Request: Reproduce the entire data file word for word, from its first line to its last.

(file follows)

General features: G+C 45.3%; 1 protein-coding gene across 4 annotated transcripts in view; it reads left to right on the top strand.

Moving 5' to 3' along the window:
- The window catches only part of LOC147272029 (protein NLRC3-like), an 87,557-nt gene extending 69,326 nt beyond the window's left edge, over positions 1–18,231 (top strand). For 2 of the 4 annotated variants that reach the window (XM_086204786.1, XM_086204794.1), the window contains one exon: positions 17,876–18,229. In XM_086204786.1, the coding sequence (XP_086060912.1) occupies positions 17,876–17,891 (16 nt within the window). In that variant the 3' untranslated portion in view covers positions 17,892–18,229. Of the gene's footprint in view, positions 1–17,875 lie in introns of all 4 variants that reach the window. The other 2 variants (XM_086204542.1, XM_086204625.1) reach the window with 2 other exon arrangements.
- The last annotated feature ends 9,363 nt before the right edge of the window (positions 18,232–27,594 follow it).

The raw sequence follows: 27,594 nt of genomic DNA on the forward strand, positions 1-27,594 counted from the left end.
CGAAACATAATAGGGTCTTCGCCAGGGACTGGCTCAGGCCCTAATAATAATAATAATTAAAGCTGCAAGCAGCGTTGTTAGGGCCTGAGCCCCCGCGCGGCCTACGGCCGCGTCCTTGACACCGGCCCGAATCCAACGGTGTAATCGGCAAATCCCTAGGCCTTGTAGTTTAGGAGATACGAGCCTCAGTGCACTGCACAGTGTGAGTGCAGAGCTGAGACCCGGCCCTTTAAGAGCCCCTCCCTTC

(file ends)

General features: G+C 45.3%; 1 protein-coding gene across 4 annotated transcripts in view; it reads left to right on the top strand.

Moving 5' to 3' along the window:
- The window catches only part of LOC147272029 (protein NLRC3-like), an 87,557-nt gene extending 69,326 nt beyond the window's left edge, over positions 1–18,231 (top strand). For 2 of the 4 annotated variants that reach the window (XM_086204786.1, XM_086204794.1), the window contains one exon: positions 17,876–18,229. In XM_086204786.1, the coding sequence (XP_086060912.1) occupies positions 17,876–17,891 (16 nt within the window). In that variant the 3' untranslated portion in view covers positions 17,892–18,229. Of the gene's footprint in view, positions 1–17,875 lie in introns of all 4 variants that reach the window. The other 2 variants (XM_086204542.1, XM_086204625.1) reach the window with 2 other exon arrangements.
- The last annotated feature ends 9,363 nt before the right edge of the window (positions 18,232–27,594 follow it).

The raw sequence follows: 27,594 nt of genomic DNA on the forward strand, positions 1-27,594 counted from the left end.
CGAAACATAATAGGGTCTTCGCCAGGGACTGGCTCAGGCCCTAATAATAATAATAATTAAAGCTGCAAGCAGCGTTGTTAGGGCCTGAGCCCCCGCGCGGCCTACGGCCGCGTCCTTGACACCGGCCCGAATCCAACGGTGTAATCGGCAAATCCCTAGGCCTTGTAGTTTAGGAGATACGAGCCTCAGTGCACTGCACAGTGTGAGTGCAGAGCTGAGACCCGGCCCTTTAAGAGCCCCTCCCTTC